Pets

Pet quirks and personalities: Finding the right pet for you and your family

You wouldn't get a St Bernard if you lived in a tiny house, right?

Dogs are loyal and cats value their independence. There is no disputing that. But just like people, pets come with their own unique personalities and it's often not until we take them home and spend time with them that we learn what they're really like.
Sometimes we have to come to terms with the fact our cat doesn't like to cuddle as much as we do. Other times we might realise that our dog will always pee with excitement, no matter how many times we walk through the front door that day.
Whatever their little quirks, we soon grow to love our furry friends ferociously and realise they just wouldn't be their cute, furry selves if they were any other way.
If you're in the process of choosing a pet, however, there are a few things to think about before you make that commitment. It's important your pet will be a good fit for you and your family, for the sake of your happiness as well as your pet's - and certain breeds have typical characteristics that make them better suited to you and your way of living. Here, we take a look at some of the key factors to consider:

How much room do you have at your place?

All pets need to be able to step outside to get some fresh air and no animal should be cooped up inside all day. But if you want a high-energy or larger dog you should definitely have a decent-sized backyard for them to play in.
You should also have plenty of room in the house. You wouldn't get a St Bernard if you lived in a tiny house, right?

What's your lifestyle like?

If you're retired and enjoy a quieter pace of life, a cat may be your best bet for company. A little furry body to cuddle up on the couch with might be all you really need. But if you're a dog person, consider a more placid breed of dog that doesn't require a lot of exercise.
This doesn't mean you have to get a small dog either. Mature rescue animals actually make great pets in this instance. In the case of retired greyhounds, for example, their racing days are over and they just want a quiet life and a gentle stroll each day.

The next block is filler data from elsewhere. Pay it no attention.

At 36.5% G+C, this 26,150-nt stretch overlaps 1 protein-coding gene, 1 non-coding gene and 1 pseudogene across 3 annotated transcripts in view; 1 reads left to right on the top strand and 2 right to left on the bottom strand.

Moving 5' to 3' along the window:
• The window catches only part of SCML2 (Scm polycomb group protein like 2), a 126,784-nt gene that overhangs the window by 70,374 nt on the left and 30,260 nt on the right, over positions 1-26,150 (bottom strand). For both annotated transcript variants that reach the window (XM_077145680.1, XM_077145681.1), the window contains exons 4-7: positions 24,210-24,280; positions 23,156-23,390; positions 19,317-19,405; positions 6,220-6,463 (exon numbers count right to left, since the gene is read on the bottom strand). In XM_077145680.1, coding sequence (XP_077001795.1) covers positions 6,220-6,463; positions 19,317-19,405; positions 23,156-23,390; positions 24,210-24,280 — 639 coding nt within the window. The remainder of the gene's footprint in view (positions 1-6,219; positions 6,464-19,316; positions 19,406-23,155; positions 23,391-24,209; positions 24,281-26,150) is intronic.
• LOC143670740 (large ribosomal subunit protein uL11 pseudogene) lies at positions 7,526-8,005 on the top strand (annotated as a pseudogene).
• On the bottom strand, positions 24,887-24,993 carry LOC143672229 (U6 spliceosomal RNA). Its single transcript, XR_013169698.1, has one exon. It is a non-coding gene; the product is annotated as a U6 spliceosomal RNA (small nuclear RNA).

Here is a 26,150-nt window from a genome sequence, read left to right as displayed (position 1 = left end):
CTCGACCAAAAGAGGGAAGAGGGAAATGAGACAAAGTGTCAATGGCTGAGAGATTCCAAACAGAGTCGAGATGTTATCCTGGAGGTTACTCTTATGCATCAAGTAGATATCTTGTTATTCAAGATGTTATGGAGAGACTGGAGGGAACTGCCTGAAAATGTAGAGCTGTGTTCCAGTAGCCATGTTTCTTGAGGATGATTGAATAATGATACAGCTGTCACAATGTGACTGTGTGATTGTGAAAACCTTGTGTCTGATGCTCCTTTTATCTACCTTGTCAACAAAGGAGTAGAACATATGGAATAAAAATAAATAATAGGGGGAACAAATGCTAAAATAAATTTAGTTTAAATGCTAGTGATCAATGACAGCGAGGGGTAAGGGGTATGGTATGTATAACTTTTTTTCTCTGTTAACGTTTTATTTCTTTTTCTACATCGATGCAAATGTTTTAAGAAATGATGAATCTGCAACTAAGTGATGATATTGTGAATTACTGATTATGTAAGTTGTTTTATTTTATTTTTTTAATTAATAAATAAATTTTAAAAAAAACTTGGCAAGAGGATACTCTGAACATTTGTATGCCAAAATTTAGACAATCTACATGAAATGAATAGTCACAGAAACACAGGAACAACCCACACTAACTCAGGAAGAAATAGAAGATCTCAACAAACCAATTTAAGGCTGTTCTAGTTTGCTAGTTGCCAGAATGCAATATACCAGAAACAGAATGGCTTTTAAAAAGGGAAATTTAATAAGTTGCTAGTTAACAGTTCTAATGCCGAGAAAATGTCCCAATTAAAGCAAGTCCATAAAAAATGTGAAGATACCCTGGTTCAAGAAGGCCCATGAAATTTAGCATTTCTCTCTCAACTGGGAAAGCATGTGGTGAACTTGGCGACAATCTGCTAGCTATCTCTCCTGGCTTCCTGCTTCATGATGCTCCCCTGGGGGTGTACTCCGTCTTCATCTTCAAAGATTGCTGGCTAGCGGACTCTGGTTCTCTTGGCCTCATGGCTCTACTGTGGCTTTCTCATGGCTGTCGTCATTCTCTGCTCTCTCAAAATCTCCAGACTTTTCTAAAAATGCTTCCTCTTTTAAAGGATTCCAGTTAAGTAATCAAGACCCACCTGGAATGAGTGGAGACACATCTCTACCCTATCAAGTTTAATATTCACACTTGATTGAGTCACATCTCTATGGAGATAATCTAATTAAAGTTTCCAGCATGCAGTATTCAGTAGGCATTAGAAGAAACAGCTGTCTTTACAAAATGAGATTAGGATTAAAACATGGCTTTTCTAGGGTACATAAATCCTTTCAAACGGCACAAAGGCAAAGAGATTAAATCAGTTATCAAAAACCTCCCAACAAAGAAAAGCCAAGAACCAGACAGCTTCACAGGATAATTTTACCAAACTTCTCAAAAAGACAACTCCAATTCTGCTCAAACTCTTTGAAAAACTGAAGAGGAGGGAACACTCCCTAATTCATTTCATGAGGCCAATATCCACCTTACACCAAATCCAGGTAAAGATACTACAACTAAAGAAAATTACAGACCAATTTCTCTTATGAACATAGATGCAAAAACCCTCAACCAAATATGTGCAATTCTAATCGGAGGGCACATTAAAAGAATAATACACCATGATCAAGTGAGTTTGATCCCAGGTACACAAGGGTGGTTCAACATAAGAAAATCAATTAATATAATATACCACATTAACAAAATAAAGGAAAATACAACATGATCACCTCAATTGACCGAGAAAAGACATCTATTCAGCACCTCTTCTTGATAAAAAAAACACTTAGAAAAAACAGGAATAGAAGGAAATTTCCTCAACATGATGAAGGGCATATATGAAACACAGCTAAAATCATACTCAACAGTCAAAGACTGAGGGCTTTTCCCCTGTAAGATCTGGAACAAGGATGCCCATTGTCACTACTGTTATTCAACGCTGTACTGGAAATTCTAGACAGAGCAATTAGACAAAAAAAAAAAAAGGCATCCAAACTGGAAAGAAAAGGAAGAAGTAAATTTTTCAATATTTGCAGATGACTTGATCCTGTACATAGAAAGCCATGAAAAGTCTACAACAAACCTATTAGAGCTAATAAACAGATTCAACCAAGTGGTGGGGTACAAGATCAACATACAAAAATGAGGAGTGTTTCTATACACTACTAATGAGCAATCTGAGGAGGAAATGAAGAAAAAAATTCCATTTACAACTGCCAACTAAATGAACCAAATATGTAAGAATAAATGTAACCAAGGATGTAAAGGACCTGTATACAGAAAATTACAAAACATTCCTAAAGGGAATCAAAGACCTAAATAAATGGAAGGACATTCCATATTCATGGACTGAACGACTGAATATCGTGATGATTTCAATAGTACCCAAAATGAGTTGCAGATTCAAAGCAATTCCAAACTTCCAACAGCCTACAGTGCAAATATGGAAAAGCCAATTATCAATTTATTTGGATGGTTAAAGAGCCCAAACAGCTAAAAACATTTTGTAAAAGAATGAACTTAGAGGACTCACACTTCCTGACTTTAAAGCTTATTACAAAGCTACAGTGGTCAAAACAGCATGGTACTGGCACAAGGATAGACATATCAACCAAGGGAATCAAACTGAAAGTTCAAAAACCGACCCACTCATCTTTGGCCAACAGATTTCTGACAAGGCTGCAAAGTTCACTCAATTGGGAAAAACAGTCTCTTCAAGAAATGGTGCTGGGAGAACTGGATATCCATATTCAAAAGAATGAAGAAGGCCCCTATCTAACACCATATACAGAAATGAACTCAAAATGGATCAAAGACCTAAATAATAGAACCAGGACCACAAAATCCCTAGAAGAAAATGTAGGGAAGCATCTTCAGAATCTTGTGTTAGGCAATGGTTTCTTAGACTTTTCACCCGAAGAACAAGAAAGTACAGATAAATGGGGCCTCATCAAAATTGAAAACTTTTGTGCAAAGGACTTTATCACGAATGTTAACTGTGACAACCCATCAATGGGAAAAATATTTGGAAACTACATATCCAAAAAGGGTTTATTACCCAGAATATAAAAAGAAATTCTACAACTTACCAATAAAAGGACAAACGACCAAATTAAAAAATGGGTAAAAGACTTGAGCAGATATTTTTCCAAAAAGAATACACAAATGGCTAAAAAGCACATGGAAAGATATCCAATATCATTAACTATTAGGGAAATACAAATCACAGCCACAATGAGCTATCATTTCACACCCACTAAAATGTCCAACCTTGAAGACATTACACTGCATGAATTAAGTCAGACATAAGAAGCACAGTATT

If you have an active lifestyle or are part of a busy family with lots going on you will be better suited to a high-energy pet that thrives on physical activity and social interaction. Terriers and sporting group breeds are known for this.
If you work long hours, you might want to consider whether you get a pet at all. Your furry friend would be spending lots of time at home without you. Animals get lonely too, so unless you live with others who will spend time with your pet when you're not there, you might be best to leave it for now.

Consider why you want a pet

You need to be honest with yourself here. Do you want a fluffy little buddy that can curl up on your lap or a big pal to keep you company when you go running?
Some pet parents look for a 'nanny' dog who will stay by the kids' sides and protect them while they play, others are looking for a new best friend who will be always be included on the family camping trips and weekend activities.
Thinking about the role your pet will have in your family will help you decide what sort of pet breed will fit best.

Investing money and time

Adopting a pet requires a certain amount of investment, financially and time-wise. As well as providing your fur baby with proper nutrition, a bed, toys and various accessories, you'll also need to provide grooming, adequate exercise and health care. Some pets need more of these things than others.
For example, no matter how much you might love a Maltese puppy, if you don't have the time or budget for regular brushing and haircuts, it's not the right dog for you. Some breeds have unfortunate genetic predispositions to medical conditions that can be costly to deal with. Pets invariably need more medical care as they move into their senior years.

Puppies/kittens versus dogs/cats

Feline and canine babies are similar to human babies in that they require toilet training and do not sleep through the night. As they grow up, with dogs in particular, they need to be taught manners and how to behave in social situations. Are you up to the task?
Would a mature animal be a better fit for you? Mature animals often get overlooked by prospective pet owners who are easily charmed by a cute puppy or kitten. But they make loyal and faithful friends, and you'll invariably be giving them a second chance at life.
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